A Sky Full of Stars for a Roof Review
From The Spaghetti Western Database
- Year: 1968
- Director: Giulio Petroni
- Music: Ennio Morricone
- Starring: Giuliano Gemma, Mario Adorf, Federico Boido, Anthony Dawson
Two drifters meet, and soon become travelling companions. But one of them, Tim (Gemma), is being chased by a crazed killer and his band of gunmen to settle an old score. The two (Adorf being the other) are chased through the west, encountering scrape after scrape until the killers catch up and the score is settled for good.
This film is very fun. Not the best of the genre but still watchable and lighthearted. It is very episodic without much focus on the plot, but this time the episodes are handled very well, unlike in say Run, Man, Run. It may detract from the plot and some may lose interest but it is still entertaining. It may or may not be considered a full comedy. Although most of the film is humorous and lighthearted, it has some very serious moments. The passengers of a stagecoach are ruthlessly slaughtered in the film's opening scene. The aftermath, with Gemma digging their graves is a very sad moment, thanks mostly to Ennio Morricone's beautiful score. But it soon turns into a kind of comedy. Very similar to the Trinity movies. Gemma plays the fast gunned smart ass while Mario Adorf plays the short fused Bambino character. The film is centered on these two and their adventures with very few scenes devoted to Federico Boido (villain) or his gunmen. There isn't even much shooting in the movie. A lot more towards the end which is a real spaghetti moment and will give most viewers pause before fully labelling this film. It is actually somewhat confusing. It is up to the viewer as we all have different ideas. Also, in case you were wondering, the title is just a fancy way of saying that the two main charcaters don't have a home because they are constantly travelling.
It is somewhat hard to go into detail about the film that much because, as I said, there isn't much of a plot, with the bulk of the movie being focused on Gemma and Adorf's adventures. Many of which do not relate at all to the plot. But these are well filmed and entertaining.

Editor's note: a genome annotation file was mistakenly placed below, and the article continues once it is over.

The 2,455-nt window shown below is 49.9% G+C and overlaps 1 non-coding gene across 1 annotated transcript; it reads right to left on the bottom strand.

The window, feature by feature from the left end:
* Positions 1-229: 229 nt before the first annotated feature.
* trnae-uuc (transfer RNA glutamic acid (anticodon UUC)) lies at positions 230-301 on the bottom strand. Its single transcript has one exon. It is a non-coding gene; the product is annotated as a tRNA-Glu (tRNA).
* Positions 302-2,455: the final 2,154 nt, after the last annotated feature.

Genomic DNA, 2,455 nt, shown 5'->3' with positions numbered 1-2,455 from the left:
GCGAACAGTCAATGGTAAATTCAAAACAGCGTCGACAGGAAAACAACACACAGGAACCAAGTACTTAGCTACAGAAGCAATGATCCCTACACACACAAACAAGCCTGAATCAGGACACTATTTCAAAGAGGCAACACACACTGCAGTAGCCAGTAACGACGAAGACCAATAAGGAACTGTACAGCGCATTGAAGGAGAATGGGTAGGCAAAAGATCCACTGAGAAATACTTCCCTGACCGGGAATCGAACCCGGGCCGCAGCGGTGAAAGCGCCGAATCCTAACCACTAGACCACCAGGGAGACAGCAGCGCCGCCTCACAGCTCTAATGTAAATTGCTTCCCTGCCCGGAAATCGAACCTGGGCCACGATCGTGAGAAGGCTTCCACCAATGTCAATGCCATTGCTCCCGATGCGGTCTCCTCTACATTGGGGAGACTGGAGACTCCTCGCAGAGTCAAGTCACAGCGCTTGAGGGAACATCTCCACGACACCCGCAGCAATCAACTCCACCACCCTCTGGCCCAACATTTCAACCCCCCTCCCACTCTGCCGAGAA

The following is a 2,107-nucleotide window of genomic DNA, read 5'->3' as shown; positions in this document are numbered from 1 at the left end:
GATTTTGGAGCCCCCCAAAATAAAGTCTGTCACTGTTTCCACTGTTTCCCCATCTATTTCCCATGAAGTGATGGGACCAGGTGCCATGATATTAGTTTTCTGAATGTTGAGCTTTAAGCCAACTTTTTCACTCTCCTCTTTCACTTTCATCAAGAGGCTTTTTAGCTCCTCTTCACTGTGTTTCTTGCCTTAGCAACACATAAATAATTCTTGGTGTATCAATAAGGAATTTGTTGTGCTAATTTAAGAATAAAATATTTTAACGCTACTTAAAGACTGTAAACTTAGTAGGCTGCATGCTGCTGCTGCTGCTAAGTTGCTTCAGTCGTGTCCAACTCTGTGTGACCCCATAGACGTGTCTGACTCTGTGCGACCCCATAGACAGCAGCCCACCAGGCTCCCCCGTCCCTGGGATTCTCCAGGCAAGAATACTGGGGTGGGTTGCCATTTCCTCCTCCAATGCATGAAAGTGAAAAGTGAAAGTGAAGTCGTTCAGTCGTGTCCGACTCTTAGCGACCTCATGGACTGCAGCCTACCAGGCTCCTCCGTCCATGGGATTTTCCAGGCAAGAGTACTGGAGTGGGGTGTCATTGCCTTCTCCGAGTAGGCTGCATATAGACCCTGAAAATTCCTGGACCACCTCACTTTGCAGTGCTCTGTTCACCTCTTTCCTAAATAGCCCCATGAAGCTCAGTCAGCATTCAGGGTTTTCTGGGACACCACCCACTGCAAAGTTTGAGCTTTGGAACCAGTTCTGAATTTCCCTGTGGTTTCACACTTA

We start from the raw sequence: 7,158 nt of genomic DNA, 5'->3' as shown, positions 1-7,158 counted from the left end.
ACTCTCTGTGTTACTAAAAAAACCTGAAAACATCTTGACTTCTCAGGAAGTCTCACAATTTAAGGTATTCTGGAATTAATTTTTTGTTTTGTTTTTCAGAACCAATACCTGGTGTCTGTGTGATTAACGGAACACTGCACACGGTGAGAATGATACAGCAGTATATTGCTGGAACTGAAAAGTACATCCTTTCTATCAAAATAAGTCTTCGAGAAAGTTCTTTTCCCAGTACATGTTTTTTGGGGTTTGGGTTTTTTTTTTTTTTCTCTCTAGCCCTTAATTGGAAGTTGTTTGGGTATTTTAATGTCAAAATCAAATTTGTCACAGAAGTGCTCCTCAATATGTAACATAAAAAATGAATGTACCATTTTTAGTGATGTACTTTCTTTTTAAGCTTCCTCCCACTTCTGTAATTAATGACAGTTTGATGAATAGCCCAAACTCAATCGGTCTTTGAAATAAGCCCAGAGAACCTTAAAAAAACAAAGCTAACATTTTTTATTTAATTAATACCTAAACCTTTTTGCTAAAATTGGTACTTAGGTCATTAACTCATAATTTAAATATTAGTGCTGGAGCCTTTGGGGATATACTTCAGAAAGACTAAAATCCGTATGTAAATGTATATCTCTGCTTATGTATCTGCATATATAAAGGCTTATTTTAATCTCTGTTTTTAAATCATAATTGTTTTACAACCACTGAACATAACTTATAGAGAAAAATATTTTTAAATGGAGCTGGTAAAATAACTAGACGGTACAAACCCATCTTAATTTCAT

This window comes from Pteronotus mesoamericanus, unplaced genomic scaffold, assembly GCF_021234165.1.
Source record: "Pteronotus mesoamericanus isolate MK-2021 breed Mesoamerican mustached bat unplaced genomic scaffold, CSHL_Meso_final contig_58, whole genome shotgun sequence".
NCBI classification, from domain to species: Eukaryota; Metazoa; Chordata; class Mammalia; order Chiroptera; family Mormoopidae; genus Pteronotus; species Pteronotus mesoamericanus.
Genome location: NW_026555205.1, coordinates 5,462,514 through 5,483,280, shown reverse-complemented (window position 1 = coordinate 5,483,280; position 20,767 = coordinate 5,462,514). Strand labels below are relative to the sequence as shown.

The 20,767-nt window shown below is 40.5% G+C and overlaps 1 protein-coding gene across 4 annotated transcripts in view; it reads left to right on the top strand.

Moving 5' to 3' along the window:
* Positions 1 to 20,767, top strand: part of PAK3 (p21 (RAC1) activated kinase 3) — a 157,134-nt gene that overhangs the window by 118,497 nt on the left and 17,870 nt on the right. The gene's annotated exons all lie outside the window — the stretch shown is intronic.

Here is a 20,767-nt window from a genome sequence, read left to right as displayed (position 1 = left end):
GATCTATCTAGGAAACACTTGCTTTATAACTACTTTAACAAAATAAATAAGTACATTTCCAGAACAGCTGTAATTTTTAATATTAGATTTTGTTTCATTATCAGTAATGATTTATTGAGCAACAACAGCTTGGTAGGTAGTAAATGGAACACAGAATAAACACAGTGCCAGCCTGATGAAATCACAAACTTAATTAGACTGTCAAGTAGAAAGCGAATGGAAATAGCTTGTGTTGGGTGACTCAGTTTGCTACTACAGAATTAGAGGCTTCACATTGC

The style of comedy used here is similar to My Name is Nobody. Very "innocent". Not mean, rude humour but fun humour that has some genuinely "sweet" moments that sort of bring a tear to your eye. Yes, it can be slapsticky with Adorf's temper getting the best of him. A lot of hitting and a brief saloon fight.
The director, Giulio Petroni, does a good job as usual. Nothing here seems phony except a mermaid which is meant to be phony. Good production values and he directs all the scenes very well. What is interesting about Petroni's career in directing westerns is that he never shows a personal style. Each film seems to have its own style. Death Rides a Horse is a dark revenge movie, Tepepa a thought provoking political commentary, and Providence was a comedy. He also directed Night of the Serpent of which I know next to nothing about. Here, he does comedy. I cannot compare it to the Providence movie as I haven't seen it. But good directing.
The acting is good. Some might say Gemma looks uncomfortable in a comedy role but he does an admirable job. He has always avoided the pretty boy title in my eyes. Of course he is handsome but he's also a smart ass. He is more goofy and gets beat up instead of giving too many beatings. A good example of a true pretty boy is Peter Lee Lawrence. In Sabata the Killer, he played the quintessential pretty boy. A tough guy with brains and looks. But a very irritating character. Nothing like Gemma and I have always liked Gemma for this. Mario Adorf would mostly be seen in German westerns. He had a few Italian western roles but not many. He is very good here. His character is not too bright and he plays this very convincingly. He has a temper and hits Gemma a lot but still has the innocent feel to him. Makes a very good "Bambino" character.
The music by Morricone is some of the best of the genre. Very different too. He uses fiddles, flutes (?), banjos, and acoustic guitars. The music can make a scene better. If only to listen to the great score. Other scenes have a sad sounding piece with a guitar and a lone whistle that can almost bring a tear to your eye. A Fistful of Pasta has this song on their jukebox and I suggest everyone listen to it. It was reused in the Spaghetti Western themed video game, Red Dead Revolver.
Fun, funny, tragic, and sweet sum up this movie. Flawed, yes, but still an enjoyable buddy western made two years before Trinity. A Sky Full of Stars for a Roof.